Zathura: A Space Adventure (2005)


Dave’s 3-Word Review:
Jumanji in Space

In 1995, Jumanji was released, and it was a smashing success. The only problem was that the film felt slightly inconsistent with the use of CGI and animatronic effects. Ten years later, a spiritual sequel is born, known as Zathura. A spiritual sequel is a sequel that doesn’t affect the first film in any form or fashion or even include anyone from the original. Instead, it just has similar things happen, almost like a reimagining. Zathura was originally a book authored by the same guy who authored Jumanji, so it shouldn’t be seen as a rip-off or anything. Though, if I could say one thing, it would be that maybe the man should think about writing new material.

Like Jumanji, Zathura is a magical board game with mystical properties. There are also a couple of kids that discover the board game, wreaking havoc around them by playing it. Only instead of a jungle coming to them, it is space and aliens. Again like Jumanji, there is a helper…or guide that has the inside scoop on the game that helps the two kids out on their adventure. Finally, they must play through the game (again like Jumanji) in order to return home and have all of this madness end.

Let’s not skip around the bush here, this film is almost identical to Jumanji in every shape and fashion. Where it differs however, is the tone. Jumanji had us reeling on the edge of our seats in excitement. We felt the danger in the board game as if it were real. There were great characters and great chemistry around. Zathura? This was more of a light-toned comedic adventure with kids that are more cute than serious. Therefore, we don’t sense the same level of danger, even though dangerous things are happening around them.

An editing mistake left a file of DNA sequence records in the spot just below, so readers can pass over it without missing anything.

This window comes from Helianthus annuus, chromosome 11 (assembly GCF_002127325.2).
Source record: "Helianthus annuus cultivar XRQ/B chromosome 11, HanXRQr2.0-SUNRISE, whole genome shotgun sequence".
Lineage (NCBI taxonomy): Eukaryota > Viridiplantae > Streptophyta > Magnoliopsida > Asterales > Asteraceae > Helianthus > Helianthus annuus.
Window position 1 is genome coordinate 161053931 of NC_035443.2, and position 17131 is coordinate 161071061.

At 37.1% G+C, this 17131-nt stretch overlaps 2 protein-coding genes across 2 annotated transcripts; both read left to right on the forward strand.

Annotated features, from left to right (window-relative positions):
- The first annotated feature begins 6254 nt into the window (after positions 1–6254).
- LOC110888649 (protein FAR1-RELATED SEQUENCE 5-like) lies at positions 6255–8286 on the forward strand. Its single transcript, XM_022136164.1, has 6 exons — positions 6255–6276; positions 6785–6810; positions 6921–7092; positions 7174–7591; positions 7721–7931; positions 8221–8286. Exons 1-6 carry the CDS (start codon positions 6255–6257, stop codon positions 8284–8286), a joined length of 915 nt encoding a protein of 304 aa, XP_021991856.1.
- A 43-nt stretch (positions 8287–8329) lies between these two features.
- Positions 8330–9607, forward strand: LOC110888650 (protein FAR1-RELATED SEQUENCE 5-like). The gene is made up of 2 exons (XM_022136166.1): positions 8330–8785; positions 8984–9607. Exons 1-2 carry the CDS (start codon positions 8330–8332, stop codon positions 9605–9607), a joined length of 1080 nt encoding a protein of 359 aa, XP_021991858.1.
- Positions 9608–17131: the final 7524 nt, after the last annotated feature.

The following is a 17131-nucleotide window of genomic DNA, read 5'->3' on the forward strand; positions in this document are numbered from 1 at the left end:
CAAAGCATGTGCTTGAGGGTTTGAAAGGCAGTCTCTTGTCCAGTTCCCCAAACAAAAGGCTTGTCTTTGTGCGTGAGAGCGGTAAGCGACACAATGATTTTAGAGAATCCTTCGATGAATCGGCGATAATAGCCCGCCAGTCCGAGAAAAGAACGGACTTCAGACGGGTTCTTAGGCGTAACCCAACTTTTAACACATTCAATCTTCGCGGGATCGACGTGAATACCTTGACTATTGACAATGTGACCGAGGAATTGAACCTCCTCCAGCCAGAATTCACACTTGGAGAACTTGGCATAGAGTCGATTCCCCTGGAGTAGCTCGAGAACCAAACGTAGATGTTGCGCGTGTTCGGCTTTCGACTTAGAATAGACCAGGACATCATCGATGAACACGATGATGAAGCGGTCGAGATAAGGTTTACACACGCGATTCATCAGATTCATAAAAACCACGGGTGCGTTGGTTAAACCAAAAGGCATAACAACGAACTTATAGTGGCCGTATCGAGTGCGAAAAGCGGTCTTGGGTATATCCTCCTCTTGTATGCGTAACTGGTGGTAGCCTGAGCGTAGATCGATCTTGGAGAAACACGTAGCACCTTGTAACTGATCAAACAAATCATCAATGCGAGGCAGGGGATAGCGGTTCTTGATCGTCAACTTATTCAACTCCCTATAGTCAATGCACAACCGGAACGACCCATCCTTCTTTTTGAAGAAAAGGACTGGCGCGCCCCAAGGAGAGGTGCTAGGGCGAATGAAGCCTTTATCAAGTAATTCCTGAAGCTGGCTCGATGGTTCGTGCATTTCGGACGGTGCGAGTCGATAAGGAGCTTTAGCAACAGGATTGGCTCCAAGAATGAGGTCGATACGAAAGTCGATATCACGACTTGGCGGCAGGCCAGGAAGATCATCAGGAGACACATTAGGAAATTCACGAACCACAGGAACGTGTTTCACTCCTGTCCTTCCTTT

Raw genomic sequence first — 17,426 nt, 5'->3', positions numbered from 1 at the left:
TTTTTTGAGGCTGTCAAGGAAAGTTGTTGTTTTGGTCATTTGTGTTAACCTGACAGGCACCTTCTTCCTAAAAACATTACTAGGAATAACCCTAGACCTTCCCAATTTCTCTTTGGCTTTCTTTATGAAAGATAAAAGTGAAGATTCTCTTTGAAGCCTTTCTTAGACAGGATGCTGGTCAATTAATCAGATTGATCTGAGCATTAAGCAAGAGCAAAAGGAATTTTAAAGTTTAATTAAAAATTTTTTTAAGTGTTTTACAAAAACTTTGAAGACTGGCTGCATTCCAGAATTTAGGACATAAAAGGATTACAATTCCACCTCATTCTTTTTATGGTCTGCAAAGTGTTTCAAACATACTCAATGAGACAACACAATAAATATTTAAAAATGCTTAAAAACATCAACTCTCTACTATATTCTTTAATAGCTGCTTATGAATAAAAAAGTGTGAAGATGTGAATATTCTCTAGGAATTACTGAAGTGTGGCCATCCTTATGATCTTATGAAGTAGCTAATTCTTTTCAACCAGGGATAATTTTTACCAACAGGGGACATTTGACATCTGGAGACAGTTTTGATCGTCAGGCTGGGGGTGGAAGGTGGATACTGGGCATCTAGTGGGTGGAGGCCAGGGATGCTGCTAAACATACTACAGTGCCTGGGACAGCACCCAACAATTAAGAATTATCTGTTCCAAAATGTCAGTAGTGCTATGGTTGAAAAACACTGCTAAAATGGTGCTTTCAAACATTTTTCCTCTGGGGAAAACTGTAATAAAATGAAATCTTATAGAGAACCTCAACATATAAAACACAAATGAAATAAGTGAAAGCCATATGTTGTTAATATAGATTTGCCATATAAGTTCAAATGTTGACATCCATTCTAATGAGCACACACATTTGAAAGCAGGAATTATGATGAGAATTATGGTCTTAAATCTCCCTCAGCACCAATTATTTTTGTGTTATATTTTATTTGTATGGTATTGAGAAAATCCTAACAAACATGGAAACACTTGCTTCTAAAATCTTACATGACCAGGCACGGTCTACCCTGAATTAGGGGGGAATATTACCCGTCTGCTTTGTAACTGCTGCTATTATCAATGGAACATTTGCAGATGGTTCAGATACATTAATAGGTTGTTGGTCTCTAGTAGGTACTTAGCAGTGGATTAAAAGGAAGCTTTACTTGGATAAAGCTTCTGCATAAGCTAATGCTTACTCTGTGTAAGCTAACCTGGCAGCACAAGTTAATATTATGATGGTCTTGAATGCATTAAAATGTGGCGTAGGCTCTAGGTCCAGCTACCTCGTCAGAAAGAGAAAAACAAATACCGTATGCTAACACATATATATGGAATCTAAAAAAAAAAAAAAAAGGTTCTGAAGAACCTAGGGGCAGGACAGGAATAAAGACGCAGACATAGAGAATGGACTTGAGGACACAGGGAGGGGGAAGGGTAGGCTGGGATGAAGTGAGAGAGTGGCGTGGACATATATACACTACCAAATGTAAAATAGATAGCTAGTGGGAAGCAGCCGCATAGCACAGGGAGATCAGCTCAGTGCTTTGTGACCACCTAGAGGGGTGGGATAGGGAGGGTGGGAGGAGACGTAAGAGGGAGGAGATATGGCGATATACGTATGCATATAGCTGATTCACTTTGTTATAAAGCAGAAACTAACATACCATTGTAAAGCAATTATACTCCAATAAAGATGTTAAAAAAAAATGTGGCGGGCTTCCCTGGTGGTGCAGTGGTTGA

Next, things just didn’t add up as well as they did in Jumanji. The discovery of the board game didn’t make much sense. In Jumanji, the legend was that it’s played, then people get rid of it and is found again by another family. The board game Zathura was just in these kids’ basement. Yep. Just a magical board game hanging out downstairs. Next, the urgency of playing the game start to finish was more apparent in Jumanji. They had to, because things were getting worse and worse, and the dangers introduced in the beginning were still dangers in the end. In Zathura, once the kids dodge one evil, it stops…which means if they wanted to, they could stop playing the game and float by peacefully in outer space…doesn’t make much sense.

The thing is, and this is very important, I am focusing way too much of my energy on comparing this to Jumanji. This is not Jumanji. It has similarities, but it is its own project. Once I got that through my head, I started to realize something. The movie isn’t half bad. The tone it has is light, funny, and adventurous. It remains consistently so throughout the entire film. The visuals are magnificent. The film was also able to establish a better representation of a child’s imagination…something the other movie ignored completely.

This is a prime example of why you should remember the phrase, “apples and oranges”. Just because these two films have striking similarities doesn’t mean you should compare them to each other. Personally, I like Jumanji better. I will always see that as the more memorable film, but I also believe Zathura was done better on an overall production aspect. Both easily have great qualities in completely different categories, and I think they should both be seen.

Now…if they could make another film with the best aspects of both of these films, then you’ve met the perfect film.

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